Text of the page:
Generating a dimming signal that changes from a state corresponding to the minimum amount of light of the fluorescent lamp to a state corresponding to the maximum amount of light of the fluorescent lamp;
    Generating a control signal representative of the dimming signal;
    Generating an AC oscillator signal having a frequency determined by the control signal; and
    Generating an operating duty cycle determined by the control signal for the at least one controllable conductive device at a frequency of the AC oscillator signal, the at least one controllable conduction The operating duty cycle and operating frequency of the active device can be independently determined over a range of the dimming signal that varies from a state corresponding to a minimum light amount to a maximum light amount,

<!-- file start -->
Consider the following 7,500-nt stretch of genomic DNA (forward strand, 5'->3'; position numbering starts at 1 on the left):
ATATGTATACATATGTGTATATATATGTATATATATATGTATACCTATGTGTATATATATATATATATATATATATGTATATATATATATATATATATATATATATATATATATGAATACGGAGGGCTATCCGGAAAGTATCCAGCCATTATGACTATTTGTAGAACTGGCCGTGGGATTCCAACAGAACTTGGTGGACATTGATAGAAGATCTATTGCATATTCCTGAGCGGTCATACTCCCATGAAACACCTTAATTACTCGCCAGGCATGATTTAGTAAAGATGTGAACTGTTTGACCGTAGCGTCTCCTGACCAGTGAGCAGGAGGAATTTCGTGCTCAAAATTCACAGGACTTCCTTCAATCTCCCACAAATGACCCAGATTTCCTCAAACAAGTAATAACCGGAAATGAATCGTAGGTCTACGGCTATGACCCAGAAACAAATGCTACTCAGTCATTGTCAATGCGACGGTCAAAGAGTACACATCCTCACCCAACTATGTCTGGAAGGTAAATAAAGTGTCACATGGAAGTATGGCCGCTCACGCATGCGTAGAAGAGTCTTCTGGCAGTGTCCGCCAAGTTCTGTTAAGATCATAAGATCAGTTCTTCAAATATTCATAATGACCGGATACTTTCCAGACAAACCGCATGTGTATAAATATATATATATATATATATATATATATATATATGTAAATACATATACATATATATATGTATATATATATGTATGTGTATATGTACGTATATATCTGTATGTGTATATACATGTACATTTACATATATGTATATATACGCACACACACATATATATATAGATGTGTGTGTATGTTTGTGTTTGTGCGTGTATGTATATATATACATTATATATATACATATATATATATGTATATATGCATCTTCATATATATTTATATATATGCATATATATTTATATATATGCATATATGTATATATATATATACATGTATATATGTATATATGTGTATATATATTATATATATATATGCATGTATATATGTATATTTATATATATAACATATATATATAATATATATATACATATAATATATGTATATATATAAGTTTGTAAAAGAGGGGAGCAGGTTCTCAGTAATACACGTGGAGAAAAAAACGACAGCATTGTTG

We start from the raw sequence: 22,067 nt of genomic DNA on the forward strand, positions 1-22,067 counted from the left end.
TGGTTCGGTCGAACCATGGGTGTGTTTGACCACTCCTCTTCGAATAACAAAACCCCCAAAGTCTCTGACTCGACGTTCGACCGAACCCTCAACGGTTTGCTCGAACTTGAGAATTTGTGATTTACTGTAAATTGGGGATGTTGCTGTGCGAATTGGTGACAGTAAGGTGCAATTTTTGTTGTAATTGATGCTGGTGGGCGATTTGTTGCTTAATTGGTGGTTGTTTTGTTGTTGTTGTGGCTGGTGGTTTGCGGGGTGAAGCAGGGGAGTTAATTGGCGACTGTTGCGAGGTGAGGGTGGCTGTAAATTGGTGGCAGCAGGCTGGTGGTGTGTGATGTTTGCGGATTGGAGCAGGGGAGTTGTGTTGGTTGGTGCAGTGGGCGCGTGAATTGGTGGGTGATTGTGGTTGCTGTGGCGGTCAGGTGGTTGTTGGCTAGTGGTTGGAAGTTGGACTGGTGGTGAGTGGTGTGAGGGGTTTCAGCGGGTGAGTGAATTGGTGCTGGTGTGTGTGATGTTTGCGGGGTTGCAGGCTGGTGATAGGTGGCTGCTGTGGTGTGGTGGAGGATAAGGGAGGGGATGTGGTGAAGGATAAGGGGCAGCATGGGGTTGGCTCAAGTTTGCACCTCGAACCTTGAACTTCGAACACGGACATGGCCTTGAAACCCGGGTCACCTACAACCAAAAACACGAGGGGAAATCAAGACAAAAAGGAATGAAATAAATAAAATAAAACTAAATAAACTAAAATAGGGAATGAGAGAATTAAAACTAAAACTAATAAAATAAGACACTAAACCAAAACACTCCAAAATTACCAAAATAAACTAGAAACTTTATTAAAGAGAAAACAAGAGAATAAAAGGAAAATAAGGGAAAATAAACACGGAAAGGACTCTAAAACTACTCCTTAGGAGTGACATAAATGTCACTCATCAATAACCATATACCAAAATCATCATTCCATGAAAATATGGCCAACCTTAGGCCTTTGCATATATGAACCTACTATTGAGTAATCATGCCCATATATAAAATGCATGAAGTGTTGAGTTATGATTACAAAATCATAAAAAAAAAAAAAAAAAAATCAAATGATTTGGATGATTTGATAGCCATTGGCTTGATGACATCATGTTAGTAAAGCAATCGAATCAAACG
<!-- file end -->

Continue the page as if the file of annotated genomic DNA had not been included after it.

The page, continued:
The step of generating the alternating current oscillator signal includes the step of generating the alternating current oscillator signal for a state of the dimming signal corresponding to a minimum first light amount between a minimum light amount and a maximum light amount. Holding the frequency substantially constant, and changing the frequency relative to the state of the dimming signal corresponding to a light intensity range above the intermediate first light quantity , the AC oscillator signal The step of generating changes the frequency relative to the state of the dimming signal corresponding to the first light amount to a second light amount between the first light amount and the maximum light amount; and A method for selectively controlling the light quantity of a fluorescent lamp, comprising maintaining the frequency substantially constant for the state of the dimming signal corresponding to the second light quantity to the maximum light quantity .